As insurance premiums continue their steep climb, some are advocating expansion of Medicare to cover more people—or everyone. Thom Hartmann points out this could be done with a simple majority vote in Congress—expanding Medicare to everyone was what its founders had in mind in the first place, he says.
Vermont is exploring instituting a statewide single-payer healthcare system. The United States may wind up following Canada’s path to universal coverage, which began when the province of Saskatchewan made the switch to single-payer health care, and the rest of Canada, seeing the many benefits, followed suit.
6. Corporate Power Challenged. Small businesses are distancing themselves from the Chamber of Commerce, which promotes the interests of mega-corporations over Main Street businesses. And there are more direct confrontations to corporate power. The citizens of Pittsburgh, Penn., passed a law prohibiting natural gas “fracking,” and declaring that the rights of people and nature supersede the rights of corporations. Other towns and cities are adopting similar laws. The biggest challenge will be undoing the damage of the Citizens United decision, which opened the floodgates to wealthy special interests to spend what they like on elections. Groups around the country are gearing up to take on the issue, with a constitutional amendment just one of the potential fixes.
7. A local economy movement is taking off as it becomes clear that the corporate economy is a net drain on our well-being, the environment, communities, and even jobs. A “Move Your Money” campaign inspired thousands to close their accounts with predatory big banks, and instead, to open accounts at credit unions and locally owned banks. Schools, hospitals, local retailers, and families are increasingly demanding local food. Farmers markets are spreading. Independent, local stores have huge cachet as people look local for a sense of community. And the experience of one state with a budget surplus and very low unemployment is capturing the imagination of other states—North Dakota’s state bank is creating a buzz.
8. Cooperatives Make a Comeback. A new model for local, just, and green job creation is gaining national attention. Leaders in Cleveland, Ohio, created worker-owned cooperatives with some of the strongest, local institutions (a hospital and university) promising to be their customers. The result: formerly low-income workers now own shares in their workplace and earn family-supporting wages. They can plan for their families’ futures, knowing that their jobs can be counted on not to flee the country. The model is spreading, and people now talk about how to bring "the Cleveland model" to their cities.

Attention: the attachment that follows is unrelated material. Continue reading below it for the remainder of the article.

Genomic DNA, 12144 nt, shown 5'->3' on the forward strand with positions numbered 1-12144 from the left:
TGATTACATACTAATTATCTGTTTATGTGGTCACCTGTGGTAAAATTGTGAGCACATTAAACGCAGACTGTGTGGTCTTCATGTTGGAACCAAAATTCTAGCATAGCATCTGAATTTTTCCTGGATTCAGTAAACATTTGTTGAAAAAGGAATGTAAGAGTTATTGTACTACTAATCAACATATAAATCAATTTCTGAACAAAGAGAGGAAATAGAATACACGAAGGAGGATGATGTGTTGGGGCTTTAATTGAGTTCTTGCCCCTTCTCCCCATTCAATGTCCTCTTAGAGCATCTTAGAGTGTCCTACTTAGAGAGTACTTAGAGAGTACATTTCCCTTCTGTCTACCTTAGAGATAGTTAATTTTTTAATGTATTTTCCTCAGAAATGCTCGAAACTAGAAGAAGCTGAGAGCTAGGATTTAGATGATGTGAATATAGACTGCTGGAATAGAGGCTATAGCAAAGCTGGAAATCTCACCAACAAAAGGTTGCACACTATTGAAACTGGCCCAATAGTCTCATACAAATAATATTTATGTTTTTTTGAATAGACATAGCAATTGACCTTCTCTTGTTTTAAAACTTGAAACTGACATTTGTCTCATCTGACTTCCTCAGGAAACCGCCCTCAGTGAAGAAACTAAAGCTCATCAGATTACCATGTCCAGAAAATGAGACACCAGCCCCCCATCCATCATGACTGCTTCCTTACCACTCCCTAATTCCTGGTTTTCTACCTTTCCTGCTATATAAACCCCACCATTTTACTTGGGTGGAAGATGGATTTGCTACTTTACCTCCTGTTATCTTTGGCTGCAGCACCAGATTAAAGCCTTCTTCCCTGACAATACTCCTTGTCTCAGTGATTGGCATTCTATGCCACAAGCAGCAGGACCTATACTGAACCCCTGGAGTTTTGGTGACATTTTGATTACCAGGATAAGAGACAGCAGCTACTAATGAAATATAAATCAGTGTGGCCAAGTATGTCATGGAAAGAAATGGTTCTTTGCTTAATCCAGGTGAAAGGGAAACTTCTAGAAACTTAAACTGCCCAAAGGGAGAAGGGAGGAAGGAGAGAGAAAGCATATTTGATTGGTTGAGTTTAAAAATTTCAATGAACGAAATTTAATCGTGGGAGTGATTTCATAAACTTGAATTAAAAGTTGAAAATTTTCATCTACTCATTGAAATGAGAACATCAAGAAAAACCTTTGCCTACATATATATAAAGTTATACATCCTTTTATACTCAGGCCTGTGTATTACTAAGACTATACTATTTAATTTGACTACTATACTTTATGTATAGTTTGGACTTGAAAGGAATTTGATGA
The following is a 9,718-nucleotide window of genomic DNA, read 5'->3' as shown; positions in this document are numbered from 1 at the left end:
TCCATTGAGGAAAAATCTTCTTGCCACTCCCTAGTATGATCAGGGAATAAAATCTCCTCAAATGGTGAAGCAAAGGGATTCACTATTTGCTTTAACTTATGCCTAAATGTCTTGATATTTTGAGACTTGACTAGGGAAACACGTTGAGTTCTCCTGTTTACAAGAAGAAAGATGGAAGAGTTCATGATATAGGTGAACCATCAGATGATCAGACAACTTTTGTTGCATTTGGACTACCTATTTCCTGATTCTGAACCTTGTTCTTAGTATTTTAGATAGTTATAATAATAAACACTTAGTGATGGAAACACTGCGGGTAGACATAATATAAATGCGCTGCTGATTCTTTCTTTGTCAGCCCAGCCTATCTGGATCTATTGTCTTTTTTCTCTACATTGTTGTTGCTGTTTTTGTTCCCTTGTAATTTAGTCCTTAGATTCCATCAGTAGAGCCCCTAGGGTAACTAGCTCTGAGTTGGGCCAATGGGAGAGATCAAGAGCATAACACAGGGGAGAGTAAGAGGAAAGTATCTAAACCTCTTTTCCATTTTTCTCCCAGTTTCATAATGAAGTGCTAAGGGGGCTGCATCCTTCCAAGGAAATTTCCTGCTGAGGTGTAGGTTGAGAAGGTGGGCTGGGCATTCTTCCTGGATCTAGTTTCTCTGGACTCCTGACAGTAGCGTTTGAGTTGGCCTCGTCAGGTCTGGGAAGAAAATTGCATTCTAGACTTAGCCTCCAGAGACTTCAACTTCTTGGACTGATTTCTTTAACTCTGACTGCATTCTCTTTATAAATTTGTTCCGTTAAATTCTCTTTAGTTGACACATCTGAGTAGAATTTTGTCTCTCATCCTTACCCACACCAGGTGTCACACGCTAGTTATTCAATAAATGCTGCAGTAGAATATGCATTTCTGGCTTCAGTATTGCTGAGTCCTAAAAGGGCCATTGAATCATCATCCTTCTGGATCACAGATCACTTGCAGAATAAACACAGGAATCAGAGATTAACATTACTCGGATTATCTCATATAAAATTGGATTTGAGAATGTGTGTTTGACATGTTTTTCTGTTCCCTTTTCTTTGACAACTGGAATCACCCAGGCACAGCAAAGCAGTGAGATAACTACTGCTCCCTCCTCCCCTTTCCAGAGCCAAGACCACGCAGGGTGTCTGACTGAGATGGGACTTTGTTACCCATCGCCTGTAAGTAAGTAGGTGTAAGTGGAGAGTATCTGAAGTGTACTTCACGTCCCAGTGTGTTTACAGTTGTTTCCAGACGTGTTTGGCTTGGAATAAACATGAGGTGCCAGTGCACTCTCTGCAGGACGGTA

9. A Turn Away from Homophobia. The revoking of Don’t Ask, Don’t Tell is just the most dramatic sign that the country has turned away from homophobia. A widespread anti-bullying campaign sparked by the suicide of Rutgers freshman Tyler Clementi led to an “It Gets Better” campaign with videos created by celebrities and others.
10. Social Movements Still Our Best Hope. Thousands gathered in Detroit in June for the second US Social Forum, an event that galvanized grassroots social movements from across the United States. In Toronto, the meeting of the G20 was greeted by thousands of protesters, many of whom were subjected to police beatings and gassing. The Cancún climate talks brought caravans of farmer/activists and global justice activists as well as greens to press for a meaningful response to the climate crisis. Social movements are alive and well, even though they are disparaged or ignored by the corporate media, which choose to instead shower attention on the well-funded Tea Party. And movement leaders are connecting the dots between Wall Street’s plunder, growing poverty, and the climate crisis, and setting priorities instead for people and the planet.
The turbulence of our lives is increasing, spurred by the crises in the economy and the environment, growing inequality and debt, military overreach, deferred peacetime investments, and species extinctions. Turbulent times are also times when rigid belief systems and institutions are shaken, and change is more possible. Not automatic, and definitely not easy, but possible. The question of our time is how we use these openings to work for a better world for all life.
Sarah van Gelder is co-founder and executive editor of YES! Magazine, a national, independent media organization that fuses powerful ideas with practical actions for a just and sustainable world. Sarah is executive editor of YES!